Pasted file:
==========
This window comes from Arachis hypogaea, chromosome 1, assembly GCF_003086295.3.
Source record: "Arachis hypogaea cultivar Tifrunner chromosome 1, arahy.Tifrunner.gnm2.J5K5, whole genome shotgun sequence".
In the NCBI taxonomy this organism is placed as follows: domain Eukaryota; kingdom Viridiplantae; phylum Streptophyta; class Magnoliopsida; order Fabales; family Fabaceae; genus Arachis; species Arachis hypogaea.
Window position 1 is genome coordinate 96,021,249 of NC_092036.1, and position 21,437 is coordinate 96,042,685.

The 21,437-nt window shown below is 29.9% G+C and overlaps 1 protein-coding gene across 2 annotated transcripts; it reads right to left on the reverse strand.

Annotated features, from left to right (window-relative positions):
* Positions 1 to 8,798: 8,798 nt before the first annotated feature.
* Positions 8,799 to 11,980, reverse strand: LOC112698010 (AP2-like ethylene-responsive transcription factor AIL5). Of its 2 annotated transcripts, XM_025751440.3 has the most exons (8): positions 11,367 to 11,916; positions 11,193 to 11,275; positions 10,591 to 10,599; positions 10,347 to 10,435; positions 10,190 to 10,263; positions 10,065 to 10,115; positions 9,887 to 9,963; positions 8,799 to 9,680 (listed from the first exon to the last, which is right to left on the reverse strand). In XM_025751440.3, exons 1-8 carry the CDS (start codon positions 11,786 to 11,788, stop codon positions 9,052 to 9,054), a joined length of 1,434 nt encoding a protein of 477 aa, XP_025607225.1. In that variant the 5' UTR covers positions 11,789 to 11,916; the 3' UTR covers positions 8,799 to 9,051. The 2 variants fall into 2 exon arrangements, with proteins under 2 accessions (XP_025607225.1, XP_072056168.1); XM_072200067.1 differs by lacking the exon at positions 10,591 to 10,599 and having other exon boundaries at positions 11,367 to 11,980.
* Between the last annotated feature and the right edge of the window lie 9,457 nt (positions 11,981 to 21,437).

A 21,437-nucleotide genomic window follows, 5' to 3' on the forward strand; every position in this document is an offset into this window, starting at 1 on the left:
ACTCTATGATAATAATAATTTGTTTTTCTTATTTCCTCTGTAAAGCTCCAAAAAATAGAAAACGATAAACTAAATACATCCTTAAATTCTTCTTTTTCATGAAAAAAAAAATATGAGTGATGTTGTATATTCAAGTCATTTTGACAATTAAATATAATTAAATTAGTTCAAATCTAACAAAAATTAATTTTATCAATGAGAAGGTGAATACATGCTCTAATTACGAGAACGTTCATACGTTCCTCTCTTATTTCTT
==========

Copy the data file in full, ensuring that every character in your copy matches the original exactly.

This window comes from Arachis hypogaea, chromosome 1, assembly GCF_003086295.3.
Source record: "Arachis hypogaea cultivar Tifrunner chromosome 1, arahy.Tifrunner.gnm2.J5K5, whole genome shotgun sequence".
In the NCBI taxonomy this organism is placed as follows: domain Eukaryota; kingdom Viridiplantae; phylum Streptophyta; class Magnoliopsida; order Fabales; family Fabaceae; genus Arachis; species Arachis hypogaea.
Window position 1 is genome coordinate 96,021,249 of NC_092036.1, and position 21,437 is coordinate 96,042,685.

The 21,437-nt window shown below is 29.9% G+C and overlaps 1 protein-coding gene across 2 annotated transcripts; it reads right to left on the reverse strand.

Annotated features, from left to right (window-relative positions):
* Positions 1 to 8,798: 8,798 nt before the first annotated feature.
* Positions 8,799 to 11,980, reverse strand: LOC112698010 (AP2-like ethylene-responsive transcription factor AIL5). Of its 2 annotated transcripts, XM_025751440.3 has the most exons (8): positions 11,367 to 11,916; positions 11,193 to 11,275; positions 10,591 to 10,599; positions 10,347 to 10,435; positions 10,190 to 10,263; positions 10,065 to 10,115; positions 9,887 to 9,963; positions 8,799 to 9,680 (listed from the first exon to the last, which is right to left on the reverse strand). In XM_025751440.3, exons 1-8 carry the CDS (start codon positions 11,786 to 11,788, stop codon positions 9,052 to 9,054), a joined length of 1,434 nt encoding a protein of 477 aa, XP_025607225.1. In that variant the 5' UTR covers positions 11,789 to 11,916; the 3' UTR covers positions 8,799 to 9,051. The 2 variants fall into 2 exon arrangements, with proteins under 2 accessions (XP_025607225.1, XP_072056168.1); XM_072200067.1 differs by lacking the exon at positions 10,591 to 10,599 and having other exon boundaries at positions 11,367 to 11,980.
* Between the last annotated feature and the right edge of the window lie 9,457 nt (positions 11,981 to 21,437).

A 21,437-nucleotide genomic window follows, 5' to 3' on the forward strand; every position in this document is an offset into this window, starting at 1 on the left:
ACTCTATGATAATAATAATTTGTTTTTCTTATTTCCTCTGTAAAGCTCCAAAAAATAGAAAACGATAAACTAAATACATCCTTAAATTCTTCTTTTTCATGAAAAAAAAAATATGAGTGATGTTGTATATTCAAGTCATTTTGACAATTAAATATAATTAAATTAGTTCAAATCTAACAAAAATTAATTTTATCAATGAGAAGGTGAATACATGCTCTAATTACGAGAACGTTCATACGTTCCTCTCTTATTTCTT